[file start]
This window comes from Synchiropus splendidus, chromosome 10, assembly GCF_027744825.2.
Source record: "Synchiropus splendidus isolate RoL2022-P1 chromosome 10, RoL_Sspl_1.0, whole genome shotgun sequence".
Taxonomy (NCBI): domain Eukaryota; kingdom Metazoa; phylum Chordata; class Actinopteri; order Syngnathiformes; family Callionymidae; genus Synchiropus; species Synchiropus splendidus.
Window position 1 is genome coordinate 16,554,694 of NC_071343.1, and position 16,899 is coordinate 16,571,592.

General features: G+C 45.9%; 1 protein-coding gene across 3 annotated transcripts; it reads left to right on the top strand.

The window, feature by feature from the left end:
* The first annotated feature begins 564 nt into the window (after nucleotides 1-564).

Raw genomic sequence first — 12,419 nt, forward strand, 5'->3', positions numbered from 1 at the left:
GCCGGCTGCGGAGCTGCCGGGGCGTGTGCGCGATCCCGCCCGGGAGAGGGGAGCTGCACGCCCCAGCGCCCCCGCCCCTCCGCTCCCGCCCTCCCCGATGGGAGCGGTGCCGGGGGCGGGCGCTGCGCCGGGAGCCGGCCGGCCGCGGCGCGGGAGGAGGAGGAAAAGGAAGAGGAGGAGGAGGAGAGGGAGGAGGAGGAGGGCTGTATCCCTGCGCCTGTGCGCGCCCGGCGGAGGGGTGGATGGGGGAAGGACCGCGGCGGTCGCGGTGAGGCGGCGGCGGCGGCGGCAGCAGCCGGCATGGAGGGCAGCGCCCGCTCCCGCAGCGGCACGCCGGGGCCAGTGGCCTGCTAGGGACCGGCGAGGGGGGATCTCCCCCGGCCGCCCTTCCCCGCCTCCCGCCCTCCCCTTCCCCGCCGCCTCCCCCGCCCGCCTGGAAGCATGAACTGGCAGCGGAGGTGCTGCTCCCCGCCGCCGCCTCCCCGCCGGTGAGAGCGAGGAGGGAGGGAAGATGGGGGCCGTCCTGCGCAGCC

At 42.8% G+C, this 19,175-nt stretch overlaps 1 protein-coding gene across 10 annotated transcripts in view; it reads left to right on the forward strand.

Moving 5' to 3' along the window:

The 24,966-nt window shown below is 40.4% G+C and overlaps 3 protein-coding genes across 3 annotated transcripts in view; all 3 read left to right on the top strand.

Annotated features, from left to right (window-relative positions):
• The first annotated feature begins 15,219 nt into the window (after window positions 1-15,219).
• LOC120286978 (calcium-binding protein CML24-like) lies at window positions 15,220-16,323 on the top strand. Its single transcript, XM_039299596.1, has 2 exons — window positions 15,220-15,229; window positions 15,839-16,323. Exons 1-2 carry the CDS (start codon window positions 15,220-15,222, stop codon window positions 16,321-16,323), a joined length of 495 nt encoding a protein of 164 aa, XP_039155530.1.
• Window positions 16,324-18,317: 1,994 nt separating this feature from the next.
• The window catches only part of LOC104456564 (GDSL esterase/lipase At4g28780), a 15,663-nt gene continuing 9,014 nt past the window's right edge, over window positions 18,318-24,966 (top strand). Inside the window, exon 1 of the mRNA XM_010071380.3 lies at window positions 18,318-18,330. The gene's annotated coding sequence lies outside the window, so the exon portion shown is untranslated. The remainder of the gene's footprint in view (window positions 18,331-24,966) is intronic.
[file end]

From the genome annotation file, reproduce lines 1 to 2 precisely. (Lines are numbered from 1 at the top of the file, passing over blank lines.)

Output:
This window comes from Synchiropus splendidus, chromosome 10, assembly GCF_027744825.2.
Source record: "Synchiropus splendidus isolate RoL2022-P1 chromosome 10, RoL_Sspl_1.0, whole genome shotgun sequence".